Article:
With a few notable exceptions — the Internet, primarily — advertising spending has declined for the second quarter in a row, according to a report released Tuesday from TNS Media Intelligence.
Total advertising expenditures in the first half of 2007 slipped by 0.3 percent to US$72.59 billion versus the same period in 2006, TNS found. The outlook for the remainder of the year is not much better, it predicted.
“For the first time since 2001, media advertising expenditures have declined for two consecutive quarters,” said Steven Fredericks, president and CEO of TNS Media Intelligence.
“While the protracted downturn in automotive spending has been a prime contributor, the overall results reflect weakness across a wide range of industries and advertisers,” he added. “Given the uncertainties about near-term economic growth and consumer spending, we expect core ad spending will continue to face challenges during the second half of the year.”
While the across-the-board numbers were bleak, there was tremendous variation among media. Internet display advertising remained at the head of the pack, registering a 17.7 percent increase to $5.52 billion in expenditures, TNS said.
Consumer magazines didn’t do too badly either, with a 6.9 percent gain to $11.5 billion in advertising. Outdoor expenditures were up 3.6 percent to $1.9 billion, while cable TV followed with a 2.8 percent increase to $8.38 billion.
Broadcast TV media, on the other hand, were less fortunate. Network TV expenditures fell 3.6 percent to $11.84 billion, while ad spending on spot TV dropped 5.4 percent to $7.29 billion. Syndication TV was down 5.3 percent to $2 billion.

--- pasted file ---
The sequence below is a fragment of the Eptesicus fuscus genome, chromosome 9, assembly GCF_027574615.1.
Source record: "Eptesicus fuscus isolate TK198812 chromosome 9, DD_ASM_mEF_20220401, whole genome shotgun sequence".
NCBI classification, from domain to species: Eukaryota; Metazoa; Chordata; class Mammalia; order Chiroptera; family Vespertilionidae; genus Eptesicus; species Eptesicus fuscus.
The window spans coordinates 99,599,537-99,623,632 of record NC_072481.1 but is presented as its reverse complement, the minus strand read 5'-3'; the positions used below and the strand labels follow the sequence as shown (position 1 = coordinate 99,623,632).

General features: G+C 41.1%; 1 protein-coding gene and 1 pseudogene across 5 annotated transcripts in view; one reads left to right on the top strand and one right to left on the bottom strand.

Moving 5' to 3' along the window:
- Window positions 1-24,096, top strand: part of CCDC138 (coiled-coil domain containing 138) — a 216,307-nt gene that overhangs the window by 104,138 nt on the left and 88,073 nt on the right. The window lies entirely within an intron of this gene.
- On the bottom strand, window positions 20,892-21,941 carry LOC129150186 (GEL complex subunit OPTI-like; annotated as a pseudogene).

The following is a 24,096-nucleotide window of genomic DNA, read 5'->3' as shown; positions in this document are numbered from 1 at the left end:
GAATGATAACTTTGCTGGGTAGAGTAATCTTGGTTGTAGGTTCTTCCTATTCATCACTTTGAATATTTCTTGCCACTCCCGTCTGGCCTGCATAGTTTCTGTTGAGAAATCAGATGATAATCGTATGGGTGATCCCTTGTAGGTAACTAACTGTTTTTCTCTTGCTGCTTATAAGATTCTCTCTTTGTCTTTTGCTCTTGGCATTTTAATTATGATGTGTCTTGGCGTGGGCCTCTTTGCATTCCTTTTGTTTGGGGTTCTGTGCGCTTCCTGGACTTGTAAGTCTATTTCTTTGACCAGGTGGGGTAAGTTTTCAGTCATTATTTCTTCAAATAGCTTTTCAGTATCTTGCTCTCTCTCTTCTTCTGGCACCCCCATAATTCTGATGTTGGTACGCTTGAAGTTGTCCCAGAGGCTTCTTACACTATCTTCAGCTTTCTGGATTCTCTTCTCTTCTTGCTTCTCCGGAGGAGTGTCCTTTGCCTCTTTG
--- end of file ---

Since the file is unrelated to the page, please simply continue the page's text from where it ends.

The story was roughly the same for newspaper and radio, which also recorded increasing losses. Ad spending on local newspapers plunged 5.7 percent to $11.09 billion in the first half of 2007 on a reduction of 4.7 percent in space sold. Radio advertising fell by 2.7 percent, to a total of $5.14 billion.
Shares of total spending were also particularly divergent, TNS found. Whereas Internet display advertising accounted for 6.4 percent of total spending a year ago, the recent data shows it has increased to 7.6 percent. Magazines rose 0.9 percent to 20 percent of ad spending, while newspapers slipped a full percent to 17.8 percent. National and local TV each lost share but still accounted for a combined 43.6 percent of all expenditures, TNS said.
Looking at advertisers, the top 10 spent a combined total of $9.0 billion in the first half of 2007, down 2.2 percent from last year. Their spending did increase slightly from the first to the second quarter, however. AT&T and Verizon came in at second and third place, respectively, in the top 10. Time Warner was No. 6, Sprint Nextel was No. 8, and Walt Disney was No. 9, according to TNS.
“The Internet has momentum vs. traditional media because audiences have shifted and the ad dollars are just starting to catch up to those audiences — especially agency and brand dollars, which are slower to move,” Greg Sterling, founder of Sterling Market Intelligence, told the E-Commerce Times.
Internet media are also more “accountable,” Sterling noted, which can be particularly important during times of budget constraints.
Consumers’ changing media habits may be the most important factor of all, however, reflected in recent data indicating that the Internet ranks on par with TV in terms of overall time spent, Sterling noted.
“The thing that trumps all of the myriad issues here is that the audience, especially younger audiences, have embraced the Internet as a primary medium, in some cases at the expense of traditional media,” he explained.
Growing Up Fast
Whether Internet ad spending will continue on its upward trend is another question.
“I would caution anyone in Internet advertising against getting too cocky about this,” Andrew Frank, research vice president with Gartner, told the E-Commerce Times.
“Internet ad spending is still catching up with consumer media usage, so growth continues to be almost inevitable,” he noted. “Someday soon, though, the Internet will be a mature medium like the others and subject to the same economic volatility that has frequently characterized the general advertising business, as marketing budgets tend to be among the most discretionary sectors of corporate spending.”